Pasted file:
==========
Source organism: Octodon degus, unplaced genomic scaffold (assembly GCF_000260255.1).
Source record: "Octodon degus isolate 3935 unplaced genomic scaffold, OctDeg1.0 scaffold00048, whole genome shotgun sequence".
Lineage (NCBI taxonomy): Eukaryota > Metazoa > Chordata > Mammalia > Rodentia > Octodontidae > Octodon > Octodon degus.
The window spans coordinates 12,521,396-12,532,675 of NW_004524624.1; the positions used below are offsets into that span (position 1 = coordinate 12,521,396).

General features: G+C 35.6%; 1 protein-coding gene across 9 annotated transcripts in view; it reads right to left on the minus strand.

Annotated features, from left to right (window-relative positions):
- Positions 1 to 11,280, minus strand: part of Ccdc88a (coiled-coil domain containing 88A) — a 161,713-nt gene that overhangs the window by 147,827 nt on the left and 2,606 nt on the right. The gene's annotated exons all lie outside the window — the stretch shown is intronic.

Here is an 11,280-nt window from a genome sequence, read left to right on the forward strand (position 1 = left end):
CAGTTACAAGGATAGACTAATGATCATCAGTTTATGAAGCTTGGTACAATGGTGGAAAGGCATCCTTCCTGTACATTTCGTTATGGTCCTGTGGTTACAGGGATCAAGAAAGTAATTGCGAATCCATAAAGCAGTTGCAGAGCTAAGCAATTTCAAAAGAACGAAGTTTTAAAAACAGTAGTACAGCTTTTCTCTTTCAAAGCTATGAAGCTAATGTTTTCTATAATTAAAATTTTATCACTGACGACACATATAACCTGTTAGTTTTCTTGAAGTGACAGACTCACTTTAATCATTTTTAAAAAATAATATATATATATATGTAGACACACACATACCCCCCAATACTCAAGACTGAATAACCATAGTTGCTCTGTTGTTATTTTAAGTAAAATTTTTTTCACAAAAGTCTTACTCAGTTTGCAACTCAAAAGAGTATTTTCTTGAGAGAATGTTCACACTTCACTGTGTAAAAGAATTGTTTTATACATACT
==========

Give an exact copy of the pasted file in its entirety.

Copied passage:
Source organism: Octodon degus, unplaced genomic scaffold (assembly GCF_000260255.1).
Source record: "Octodon degus isolate 3935 unplaced genomic scaffold, OctDeg1.0 scaffold00048, whole genome shotgun sequence".
Lineage (NCBI taxonomy): Eukaryota > Metazoa > Chordata > Mammalia > Rodentia > Octodontidae > Octodon > Octodon degus.
The window spans coordinates 12,521,396-12,532,675 of NW_004524624.1; the positions used below are offsets into that span (position 1 = coordinate 12,521,396).

General features: G+C 35.6%; 1 protein-coding gene across 9 annotated transcripts in view; it reads right to left on the minus strand.

Annotated features, from left to right (window-relative positions):
- Positions 1 to 11,280, minus strand: part of Ccdc88a (coiled-coil domain containing 88A) — a 161,713-nt gene that overhangs the window by 147,827 nt on the left and 2,606 nt on the right. The gene's annotated exons all lie outside the window — the stretch shown is intronic.

Here is an 11,280-nt window from a genome sequence, read left to right on the forward strand (position 1 = left end):
CAGTTACAAGGATAGACTAATGATCATCAGTTTATGAAGCTTGGTACAATGGTGGAAAGGCATCCTTCCTGTACATTTCGTTATGGTCCTGTGGTTACAGGGATCAAGAAAGTAATTGCGAATCCATAAAGCAGTTGCAGAGCTAAGCAATTTCAAAAGAACGAAGTTTTAAAAACAGTAGTACAGCTTTTCTCTTTCAAAGCTATGAAGCTAATGTTTTCTATAATTAAAATTTTATCACTGACGACACATATAACCTGTTAGTTTTCTTGAAGTGACAGACTCACTTTAATCATTTTTAAAAAATAATATATATATATATGTAGACACACACATACCCCCCAATACTCAAGACTGAATAACCATAGTTGCTCTGTTGTTATTTTAAGTAAAATTTTTTTCACAAAAGTCTTACTCAGTTTGCAACTCAAAAGAGTATTTTCTTGAGAGAATGTTCACACTTCACTGTGTAAAAGAATTGTTTTATACATACT